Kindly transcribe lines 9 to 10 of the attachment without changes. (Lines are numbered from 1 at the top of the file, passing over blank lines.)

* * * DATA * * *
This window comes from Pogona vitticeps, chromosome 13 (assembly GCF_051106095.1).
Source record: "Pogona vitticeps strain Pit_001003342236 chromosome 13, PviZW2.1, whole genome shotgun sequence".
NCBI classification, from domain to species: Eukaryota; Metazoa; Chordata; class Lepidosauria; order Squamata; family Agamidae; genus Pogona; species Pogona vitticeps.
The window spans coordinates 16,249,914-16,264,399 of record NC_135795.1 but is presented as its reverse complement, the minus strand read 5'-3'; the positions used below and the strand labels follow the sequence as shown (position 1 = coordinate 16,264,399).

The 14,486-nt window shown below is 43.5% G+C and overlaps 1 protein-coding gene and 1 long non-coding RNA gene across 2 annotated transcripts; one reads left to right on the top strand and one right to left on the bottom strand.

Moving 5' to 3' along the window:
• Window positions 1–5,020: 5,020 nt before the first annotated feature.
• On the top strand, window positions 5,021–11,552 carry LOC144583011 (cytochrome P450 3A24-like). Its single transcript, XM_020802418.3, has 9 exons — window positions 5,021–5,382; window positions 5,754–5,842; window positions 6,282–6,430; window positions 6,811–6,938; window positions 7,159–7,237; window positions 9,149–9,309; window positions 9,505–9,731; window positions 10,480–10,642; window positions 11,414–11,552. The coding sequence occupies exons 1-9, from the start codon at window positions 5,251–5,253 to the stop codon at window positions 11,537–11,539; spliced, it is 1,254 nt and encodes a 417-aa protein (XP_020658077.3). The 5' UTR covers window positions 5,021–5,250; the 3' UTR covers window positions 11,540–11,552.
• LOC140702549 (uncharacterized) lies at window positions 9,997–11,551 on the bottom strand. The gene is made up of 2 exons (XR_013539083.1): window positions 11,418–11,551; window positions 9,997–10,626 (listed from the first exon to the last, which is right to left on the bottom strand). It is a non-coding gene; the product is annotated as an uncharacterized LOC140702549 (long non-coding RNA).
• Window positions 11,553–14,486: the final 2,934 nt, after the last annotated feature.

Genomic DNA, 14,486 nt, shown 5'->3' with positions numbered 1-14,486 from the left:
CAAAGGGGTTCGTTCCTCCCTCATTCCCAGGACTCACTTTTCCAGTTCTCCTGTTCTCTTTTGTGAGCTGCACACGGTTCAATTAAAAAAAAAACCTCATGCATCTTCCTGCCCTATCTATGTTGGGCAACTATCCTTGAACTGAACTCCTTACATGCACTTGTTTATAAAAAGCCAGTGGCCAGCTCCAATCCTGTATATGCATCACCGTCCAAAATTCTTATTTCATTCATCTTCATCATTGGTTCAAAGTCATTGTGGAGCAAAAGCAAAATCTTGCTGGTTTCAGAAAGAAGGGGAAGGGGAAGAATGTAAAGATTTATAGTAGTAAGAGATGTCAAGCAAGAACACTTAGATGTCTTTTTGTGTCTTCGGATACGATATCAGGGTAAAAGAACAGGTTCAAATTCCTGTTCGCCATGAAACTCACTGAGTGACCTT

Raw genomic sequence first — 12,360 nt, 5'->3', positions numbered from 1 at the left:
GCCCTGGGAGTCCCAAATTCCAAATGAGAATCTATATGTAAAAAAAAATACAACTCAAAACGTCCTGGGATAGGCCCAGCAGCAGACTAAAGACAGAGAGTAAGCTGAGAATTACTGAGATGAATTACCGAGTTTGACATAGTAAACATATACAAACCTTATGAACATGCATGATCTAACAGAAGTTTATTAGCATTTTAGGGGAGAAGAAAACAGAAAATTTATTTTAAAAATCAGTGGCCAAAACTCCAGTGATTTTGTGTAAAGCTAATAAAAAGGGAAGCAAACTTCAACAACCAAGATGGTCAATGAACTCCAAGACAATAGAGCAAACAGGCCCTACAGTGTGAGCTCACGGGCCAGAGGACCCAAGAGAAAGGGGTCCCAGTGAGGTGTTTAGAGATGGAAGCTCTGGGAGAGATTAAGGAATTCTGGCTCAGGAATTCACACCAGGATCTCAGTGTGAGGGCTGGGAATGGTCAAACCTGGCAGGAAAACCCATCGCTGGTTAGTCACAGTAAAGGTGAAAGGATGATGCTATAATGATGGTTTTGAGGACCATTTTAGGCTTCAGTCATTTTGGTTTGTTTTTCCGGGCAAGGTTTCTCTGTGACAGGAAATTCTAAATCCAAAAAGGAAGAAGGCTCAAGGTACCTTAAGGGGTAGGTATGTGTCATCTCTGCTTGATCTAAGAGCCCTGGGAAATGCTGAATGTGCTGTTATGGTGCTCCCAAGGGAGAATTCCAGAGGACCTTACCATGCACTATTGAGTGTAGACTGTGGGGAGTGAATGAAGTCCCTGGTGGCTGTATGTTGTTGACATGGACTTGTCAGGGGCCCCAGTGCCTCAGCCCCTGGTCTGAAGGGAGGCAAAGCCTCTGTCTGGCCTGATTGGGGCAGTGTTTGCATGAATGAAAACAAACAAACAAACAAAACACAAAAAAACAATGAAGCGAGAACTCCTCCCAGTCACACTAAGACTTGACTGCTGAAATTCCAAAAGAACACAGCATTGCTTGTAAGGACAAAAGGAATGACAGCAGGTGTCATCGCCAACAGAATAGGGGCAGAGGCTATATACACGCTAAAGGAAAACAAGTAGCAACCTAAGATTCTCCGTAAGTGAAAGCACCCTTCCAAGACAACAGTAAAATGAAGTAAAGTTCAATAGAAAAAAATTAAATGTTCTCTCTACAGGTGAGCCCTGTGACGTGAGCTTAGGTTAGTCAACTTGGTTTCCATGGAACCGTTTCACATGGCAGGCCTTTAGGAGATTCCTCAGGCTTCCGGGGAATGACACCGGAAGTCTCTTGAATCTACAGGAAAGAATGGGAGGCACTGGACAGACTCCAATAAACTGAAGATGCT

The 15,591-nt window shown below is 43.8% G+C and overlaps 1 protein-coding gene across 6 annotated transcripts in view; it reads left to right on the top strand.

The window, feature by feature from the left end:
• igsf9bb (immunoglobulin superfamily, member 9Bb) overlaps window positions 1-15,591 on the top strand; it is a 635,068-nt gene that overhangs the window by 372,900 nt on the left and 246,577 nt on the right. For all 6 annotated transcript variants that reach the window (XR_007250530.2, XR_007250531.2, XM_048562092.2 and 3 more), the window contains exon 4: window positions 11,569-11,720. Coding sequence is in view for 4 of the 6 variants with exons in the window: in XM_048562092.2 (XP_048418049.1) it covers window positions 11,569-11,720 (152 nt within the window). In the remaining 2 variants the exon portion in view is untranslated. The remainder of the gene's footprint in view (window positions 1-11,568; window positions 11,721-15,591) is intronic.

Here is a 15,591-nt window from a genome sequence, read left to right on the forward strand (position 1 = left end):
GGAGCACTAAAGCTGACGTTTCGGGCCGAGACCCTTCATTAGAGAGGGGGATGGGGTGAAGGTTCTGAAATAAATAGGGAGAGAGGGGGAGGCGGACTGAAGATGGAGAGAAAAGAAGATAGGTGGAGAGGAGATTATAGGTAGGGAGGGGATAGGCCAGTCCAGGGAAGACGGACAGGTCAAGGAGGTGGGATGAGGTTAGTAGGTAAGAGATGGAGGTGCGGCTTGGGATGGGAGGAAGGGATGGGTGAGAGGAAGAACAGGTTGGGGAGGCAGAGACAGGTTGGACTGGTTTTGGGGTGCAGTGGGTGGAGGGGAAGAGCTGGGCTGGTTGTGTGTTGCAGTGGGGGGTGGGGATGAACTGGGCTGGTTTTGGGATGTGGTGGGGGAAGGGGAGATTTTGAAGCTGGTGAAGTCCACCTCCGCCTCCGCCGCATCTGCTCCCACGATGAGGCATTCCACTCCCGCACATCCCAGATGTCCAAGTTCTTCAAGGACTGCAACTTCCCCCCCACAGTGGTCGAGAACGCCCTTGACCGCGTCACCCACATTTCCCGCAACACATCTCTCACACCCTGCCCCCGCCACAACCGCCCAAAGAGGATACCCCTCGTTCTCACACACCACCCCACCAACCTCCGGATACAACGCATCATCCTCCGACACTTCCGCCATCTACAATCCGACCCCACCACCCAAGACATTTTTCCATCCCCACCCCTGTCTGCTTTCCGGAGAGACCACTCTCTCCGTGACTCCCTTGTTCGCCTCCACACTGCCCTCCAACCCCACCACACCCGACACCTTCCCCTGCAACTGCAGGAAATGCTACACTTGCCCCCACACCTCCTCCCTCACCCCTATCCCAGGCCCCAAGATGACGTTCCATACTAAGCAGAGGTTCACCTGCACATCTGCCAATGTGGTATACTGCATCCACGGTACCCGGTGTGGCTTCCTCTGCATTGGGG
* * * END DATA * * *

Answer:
• LOC140702549 (uncharacterized) lies at window positions 9,997–11,551 on the bottom strand. The gene is made up of 2 exons (XR_013539083.1): window positions 11,418–11,551; window positions 9,997–10,626 (listed from the first exon to the last, which is right to left on the bottom strand). It is a non-coding gene; the product is annotated as an uncharacterized LOC140702549 (long non-coding RNA).
• Window positions 11,553–14,486: the final 2,934 nt, after the last annotated feature.